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Old 07-11-2009, 10:46 PM   #1 (permalink)
young gun funyun
 
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Default Here's a cool trick for Pianists

I apologize if you guys already know this.

I recently got this book called 'voicings' by Frank Mantooth. Great book-def. recommendation. But there are some cool formulas in here for playing poly chords (or alt. chords) in two hands. I'll throw a few out here to see if you like em.

C7(b5) or C13(#11) --- II/I(7) put the 3 and 7 in the left hand (I[7]) and play a D chord in the right (II).

C7(#9) --- bIII/I simply play a C (1 and 5) in the left hand and play a full Eb chord in the right (bIII).

C7(b9 b5) --- bV/I just play a C (1 and 5) in the left hand and play a Gb chord in the right (bV).

C13(b9) --- VI/I(7) You place the left hand on 3 and 7 of C and play an A in the right hand.

C7(#9 #5) --- bVI/I(7) play the 3 and 7 of the C dom. and put an Ab in the right hand.

But it gets really fun when you start playing the blues and alternating your right hand between the chords and creating interesting melodies. Man. If you haven't tried it yet, do so right NOW.

peace
-nick
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Old 07-14-2009, 07:06 AM   #2 (permalink)
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maybe some pictures? cause i don't get it...
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Old 07-15-2009, 01:44 PM   #3 (permalink)
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Cool, I'm giving this a try. Could this be moved to the Talk Instruments section?
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Old 07-15-2009, 01:54 PM   #4 (permalink)
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Alternate chord voicings and inversions are always fun to learn. These seem pretty cool I'll have to try em' out the next time I'm near a piano.
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Old 07-15-2009, 05:42 PM   #5 (permalink)
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@stereoid, hopefully this should explain things a bit:

numbers like 1 and 7 are used to represent notes within a scale. So on a C scale, C is 1, D is 2, E is 3 etc. etc. They're used to make transposing songs and chords in your head just a little bit easier to comprehend--and even communicate.

So, when I say:
Quote:
put the 3 and 7 in the left hand (I[7]) and play a D chord in the right (II).
on your C scale your going to put your left hand on E and Bb and play a standard D chord (which would be D, Gb, and A). Now if you have someone play a C note on a bass or even the piano, you'll come out with a C7 flat 5 chord.

Hope that explains a bit.

peace,
-nick
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It only takes one jerk to prove any hypothesis absolutely false. Like, have you ever heard the rumor that you can drop cash on the street in Tokyo and the people are so honest that someone will find it, pick it up, and take it to the cops? Well, that's absolutely 100% not true, because I once found a plain envelope on the ground with "6,000 yen" written on it. Inside was 6,000 yen. I put it in my pocket and kept walking.
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Old 07-17-2009, 05:09 AM   #6 (permalink)
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ok, thanks for explanations, i didn't know it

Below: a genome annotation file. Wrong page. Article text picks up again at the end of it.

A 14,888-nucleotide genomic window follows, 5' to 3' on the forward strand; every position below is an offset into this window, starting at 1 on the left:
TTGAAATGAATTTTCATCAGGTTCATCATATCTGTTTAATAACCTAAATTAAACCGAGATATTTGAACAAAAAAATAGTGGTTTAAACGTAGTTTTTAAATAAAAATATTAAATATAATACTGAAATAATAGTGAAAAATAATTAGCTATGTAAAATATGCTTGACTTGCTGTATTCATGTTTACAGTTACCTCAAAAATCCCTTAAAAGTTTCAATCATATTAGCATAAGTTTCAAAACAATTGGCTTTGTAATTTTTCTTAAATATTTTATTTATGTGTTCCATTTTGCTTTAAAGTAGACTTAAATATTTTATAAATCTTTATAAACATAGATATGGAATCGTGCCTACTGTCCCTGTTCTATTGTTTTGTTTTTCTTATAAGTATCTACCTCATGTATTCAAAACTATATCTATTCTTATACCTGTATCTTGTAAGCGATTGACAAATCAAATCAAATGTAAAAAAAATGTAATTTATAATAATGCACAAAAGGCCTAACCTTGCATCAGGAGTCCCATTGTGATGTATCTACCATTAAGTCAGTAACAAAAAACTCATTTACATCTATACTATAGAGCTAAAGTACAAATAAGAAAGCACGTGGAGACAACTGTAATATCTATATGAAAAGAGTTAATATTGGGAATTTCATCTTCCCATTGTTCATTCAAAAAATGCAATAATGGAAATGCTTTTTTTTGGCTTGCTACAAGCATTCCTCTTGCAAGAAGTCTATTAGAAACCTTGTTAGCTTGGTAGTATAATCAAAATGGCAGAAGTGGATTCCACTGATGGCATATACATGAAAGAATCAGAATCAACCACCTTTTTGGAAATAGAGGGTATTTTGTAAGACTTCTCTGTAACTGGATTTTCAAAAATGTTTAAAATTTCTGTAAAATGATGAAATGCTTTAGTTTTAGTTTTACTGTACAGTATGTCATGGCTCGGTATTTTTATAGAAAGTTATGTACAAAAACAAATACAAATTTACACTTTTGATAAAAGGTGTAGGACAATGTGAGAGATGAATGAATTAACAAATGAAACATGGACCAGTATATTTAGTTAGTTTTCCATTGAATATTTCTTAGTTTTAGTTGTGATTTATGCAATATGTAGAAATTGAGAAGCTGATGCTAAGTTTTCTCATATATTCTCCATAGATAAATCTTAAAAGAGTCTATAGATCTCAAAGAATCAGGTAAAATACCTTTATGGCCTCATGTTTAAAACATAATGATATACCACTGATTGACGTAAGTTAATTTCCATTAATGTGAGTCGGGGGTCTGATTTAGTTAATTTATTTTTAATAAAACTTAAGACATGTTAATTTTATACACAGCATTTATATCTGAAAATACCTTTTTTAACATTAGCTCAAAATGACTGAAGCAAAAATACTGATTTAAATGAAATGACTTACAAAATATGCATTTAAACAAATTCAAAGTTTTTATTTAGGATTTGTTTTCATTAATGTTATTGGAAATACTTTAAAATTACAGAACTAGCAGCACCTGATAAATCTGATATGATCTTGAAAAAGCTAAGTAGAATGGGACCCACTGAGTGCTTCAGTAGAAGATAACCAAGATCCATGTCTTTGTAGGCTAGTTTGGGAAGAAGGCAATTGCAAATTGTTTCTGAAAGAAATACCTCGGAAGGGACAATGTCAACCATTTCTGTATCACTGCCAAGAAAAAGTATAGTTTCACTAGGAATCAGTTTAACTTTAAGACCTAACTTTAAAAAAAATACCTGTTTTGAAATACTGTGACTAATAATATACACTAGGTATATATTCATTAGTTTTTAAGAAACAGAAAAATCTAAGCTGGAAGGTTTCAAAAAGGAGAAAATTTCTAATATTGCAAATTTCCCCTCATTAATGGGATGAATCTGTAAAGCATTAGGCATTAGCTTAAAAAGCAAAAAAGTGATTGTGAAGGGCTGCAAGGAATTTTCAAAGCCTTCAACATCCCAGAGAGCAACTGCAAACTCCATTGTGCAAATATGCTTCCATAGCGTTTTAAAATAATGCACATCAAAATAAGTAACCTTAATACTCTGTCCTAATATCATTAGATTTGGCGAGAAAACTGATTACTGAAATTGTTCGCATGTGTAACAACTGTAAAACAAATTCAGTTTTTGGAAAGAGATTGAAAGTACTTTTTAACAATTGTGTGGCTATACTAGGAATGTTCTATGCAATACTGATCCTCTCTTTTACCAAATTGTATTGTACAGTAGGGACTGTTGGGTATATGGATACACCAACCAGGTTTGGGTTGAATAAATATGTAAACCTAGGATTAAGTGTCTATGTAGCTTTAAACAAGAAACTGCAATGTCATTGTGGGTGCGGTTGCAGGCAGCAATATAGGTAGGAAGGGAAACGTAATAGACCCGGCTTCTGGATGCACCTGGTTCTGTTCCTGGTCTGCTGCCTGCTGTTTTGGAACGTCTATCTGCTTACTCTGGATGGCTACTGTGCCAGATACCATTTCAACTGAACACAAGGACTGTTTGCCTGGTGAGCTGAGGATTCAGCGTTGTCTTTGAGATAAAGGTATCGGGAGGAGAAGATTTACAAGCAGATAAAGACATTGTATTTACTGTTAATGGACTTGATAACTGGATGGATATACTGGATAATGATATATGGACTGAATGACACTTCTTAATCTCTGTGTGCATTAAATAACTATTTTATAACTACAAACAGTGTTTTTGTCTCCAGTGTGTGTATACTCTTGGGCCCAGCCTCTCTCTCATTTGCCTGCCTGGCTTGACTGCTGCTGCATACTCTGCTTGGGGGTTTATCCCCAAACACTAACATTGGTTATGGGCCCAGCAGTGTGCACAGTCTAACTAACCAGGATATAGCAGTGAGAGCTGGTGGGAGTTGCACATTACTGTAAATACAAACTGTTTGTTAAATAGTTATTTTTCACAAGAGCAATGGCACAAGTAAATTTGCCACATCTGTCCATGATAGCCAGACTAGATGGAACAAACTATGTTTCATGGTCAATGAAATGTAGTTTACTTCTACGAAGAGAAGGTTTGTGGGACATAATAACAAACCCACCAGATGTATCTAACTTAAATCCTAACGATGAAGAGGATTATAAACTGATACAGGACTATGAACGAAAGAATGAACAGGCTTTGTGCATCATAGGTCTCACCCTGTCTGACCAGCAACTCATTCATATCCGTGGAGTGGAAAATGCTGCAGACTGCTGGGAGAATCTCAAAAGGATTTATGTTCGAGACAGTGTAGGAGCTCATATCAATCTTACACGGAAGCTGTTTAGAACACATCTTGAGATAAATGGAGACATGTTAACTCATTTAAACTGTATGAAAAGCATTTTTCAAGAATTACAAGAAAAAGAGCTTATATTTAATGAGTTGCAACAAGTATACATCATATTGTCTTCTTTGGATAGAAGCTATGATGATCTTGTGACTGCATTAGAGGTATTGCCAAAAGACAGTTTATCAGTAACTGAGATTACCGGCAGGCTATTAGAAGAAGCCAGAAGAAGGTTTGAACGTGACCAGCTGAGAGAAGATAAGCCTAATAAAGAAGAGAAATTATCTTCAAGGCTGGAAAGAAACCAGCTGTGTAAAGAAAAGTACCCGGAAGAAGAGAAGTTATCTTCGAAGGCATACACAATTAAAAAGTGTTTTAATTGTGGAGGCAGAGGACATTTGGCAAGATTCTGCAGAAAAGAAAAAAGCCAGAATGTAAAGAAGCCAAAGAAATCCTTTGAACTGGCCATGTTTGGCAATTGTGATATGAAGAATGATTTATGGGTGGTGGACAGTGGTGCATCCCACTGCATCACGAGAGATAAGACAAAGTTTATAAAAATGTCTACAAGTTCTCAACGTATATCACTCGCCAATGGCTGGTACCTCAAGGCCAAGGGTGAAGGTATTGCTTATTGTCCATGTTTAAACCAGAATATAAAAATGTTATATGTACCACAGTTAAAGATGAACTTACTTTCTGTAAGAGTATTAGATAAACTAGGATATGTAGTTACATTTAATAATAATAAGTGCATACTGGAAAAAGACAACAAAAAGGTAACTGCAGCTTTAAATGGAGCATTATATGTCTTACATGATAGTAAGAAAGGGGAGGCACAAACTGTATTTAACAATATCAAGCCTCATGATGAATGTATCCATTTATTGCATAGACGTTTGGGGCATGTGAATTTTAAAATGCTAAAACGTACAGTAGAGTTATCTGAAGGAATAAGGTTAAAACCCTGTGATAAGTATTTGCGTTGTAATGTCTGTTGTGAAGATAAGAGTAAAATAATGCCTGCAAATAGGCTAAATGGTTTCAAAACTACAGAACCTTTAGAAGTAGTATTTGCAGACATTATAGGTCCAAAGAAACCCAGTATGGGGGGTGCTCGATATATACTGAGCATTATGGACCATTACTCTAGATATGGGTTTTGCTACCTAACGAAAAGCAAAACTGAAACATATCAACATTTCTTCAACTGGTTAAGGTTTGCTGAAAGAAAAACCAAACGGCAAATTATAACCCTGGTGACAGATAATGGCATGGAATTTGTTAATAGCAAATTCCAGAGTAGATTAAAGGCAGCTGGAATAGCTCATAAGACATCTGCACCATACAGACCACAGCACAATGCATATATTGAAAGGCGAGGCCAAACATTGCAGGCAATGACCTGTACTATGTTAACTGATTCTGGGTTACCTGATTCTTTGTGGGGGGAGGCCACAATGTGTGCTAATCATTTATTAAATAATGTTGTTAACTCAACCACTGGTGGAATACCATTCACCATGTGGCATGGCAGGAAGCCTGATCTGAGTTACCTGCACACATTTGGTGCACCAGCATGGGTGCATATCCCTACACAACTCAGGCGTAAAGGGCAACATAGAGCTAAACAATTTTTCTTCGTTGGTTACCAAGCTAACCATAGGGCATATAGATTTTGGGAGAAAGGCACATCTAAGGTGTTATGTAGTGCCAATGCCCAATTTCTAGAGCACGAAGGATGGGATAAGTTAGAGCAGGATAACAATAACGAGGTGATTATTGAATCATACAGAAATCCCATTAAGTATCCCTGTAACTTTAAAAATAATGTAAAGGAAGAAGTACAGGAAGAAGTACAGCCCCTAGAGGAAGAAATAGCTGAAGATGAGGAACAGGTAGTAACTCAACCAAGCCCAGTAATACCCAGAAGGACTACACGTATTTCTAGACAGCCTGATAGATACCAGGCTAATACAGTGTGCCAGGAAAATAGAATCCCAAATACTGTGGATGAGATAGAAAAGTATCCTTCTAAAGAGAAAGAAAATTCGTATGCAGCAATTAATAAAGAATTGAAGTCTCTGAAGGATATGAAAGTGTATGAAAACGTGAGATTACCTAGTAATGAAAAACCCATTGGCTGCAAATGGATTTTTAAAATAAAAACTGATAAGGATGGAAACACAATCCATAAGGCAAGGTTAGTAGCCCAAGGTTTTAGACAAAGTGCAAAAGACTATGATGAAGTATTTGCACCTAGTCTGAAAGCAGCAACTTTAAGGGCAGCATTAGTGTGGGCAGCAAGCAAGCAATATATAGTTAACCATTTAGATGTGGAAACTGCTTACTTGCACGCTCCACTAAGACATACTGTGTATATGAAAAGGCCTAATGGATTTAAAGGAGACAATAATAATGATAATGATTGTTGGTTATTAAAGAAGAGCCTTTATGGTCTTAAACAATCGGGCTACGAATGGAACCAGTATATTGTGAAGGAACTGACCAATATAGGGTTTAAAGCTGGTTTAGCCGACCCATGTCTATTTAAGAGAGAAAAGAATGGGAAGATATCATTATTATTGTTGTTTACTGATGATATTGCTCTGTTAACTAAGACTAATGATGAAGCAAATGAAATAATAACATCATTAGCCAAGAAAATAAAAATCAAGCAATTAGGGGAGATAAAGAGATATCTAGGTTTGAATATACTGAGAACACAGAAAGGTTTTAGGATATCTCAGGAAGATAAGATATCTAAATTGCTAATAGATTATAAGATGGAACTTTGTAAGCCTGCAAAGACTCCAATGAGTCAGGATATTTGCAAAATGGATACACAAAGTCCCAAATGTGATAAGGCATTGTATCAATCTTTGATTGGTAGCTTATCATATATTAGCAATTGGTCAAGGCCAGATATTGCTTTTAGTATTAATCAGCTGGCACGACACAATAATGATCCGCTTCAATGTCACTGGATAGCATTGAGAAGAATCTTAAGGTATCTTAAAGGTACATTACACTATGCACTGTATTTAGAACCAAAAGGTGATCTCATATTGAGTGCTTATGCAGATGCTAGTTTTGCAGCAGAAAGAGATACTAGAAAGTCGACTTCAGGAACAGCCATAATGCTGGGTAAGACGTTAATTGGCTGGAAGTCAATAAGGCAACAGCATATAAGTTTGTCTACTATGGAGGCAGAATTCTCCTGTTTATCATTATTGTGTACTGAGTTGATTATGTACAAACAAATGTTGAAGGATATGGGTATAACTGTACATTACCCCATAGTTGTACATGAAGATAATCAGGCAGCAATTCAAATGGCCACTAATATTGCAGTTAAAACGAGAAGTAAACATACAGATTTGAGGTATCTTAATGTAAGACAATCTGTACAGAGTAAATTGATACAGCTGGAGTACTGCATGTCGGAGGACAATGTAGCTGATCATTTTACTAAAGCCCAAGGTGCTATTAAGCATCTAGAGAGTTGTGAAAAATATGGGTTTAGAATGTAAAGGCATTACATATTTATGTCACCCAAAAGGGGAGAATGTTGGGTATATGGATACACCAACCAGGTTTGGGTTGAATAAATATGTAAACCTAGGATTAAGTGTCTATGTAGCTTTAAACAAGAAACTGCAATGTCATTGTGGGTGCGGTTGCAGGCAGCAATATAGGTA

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Old 07-20-2009, 12:21 AM   #7 (permalink)
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Just got me a new digital piano and I will be trying this! Thanks!
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Old 07-20-2009, 01:31 PM   #8 (permalink)
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I think I'm gonna go through and write out the formulas for standard 7 and 9 chords and put it in one 'Piano Chord Formulas' thread sometime in the future. Would you guys find that helpful?

I'll also include different ways to voice them--like Radiohead usually voices maj7 chords with the 1 and 5 in the left hand and the 3 and 7 in the right. Gives it a very spacey feel.

peace,
-nick
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It only takes one jerk to prove any hypothesis absolutely false. Like, have you ever heard the rumor that you can drop cash on the street in Tokyo and the people are so honest that someone will find it, pick it up, and take it to the cops? Well, that's absolutely 100% not true, because I once found a plain envelope on the ground with "6,000 yen" written on it. Inside was 6,000 yen. I put it in my pocket and kept walking.
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Old 04-07-2011, 05:07 PM   #9 (permalink)
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Quote:
Originally Posted by Nicktarist View Post
@stereoid, hopefully this should explain things a bit:




on your C scale your going to put your left hand on E and Bb and play a standard D chord (which would be D, Gb, and A). Now if you have someone play a C note on a bass or even the piano, you'll come out with a C7 flat 5 chord.

Hope that explains a bit.

peace,
-nick
I'm not an expert musician by any means but I understand enough and this makes no sense to me. Firstly a standard D chord is D F# A. Gb is the enharmonic equivalent but it should still be written F# so in the scale of D every note is accounted for. Also if youre advised to play 3 and 7 from the C scale there is nothing there to indicate the 7 is flat.
How is the chord C7 b5 or C 13 # 11? If you play all the notes at the same time it is both. With a C in the bass as suggested the chord would be C13 b5 m7.
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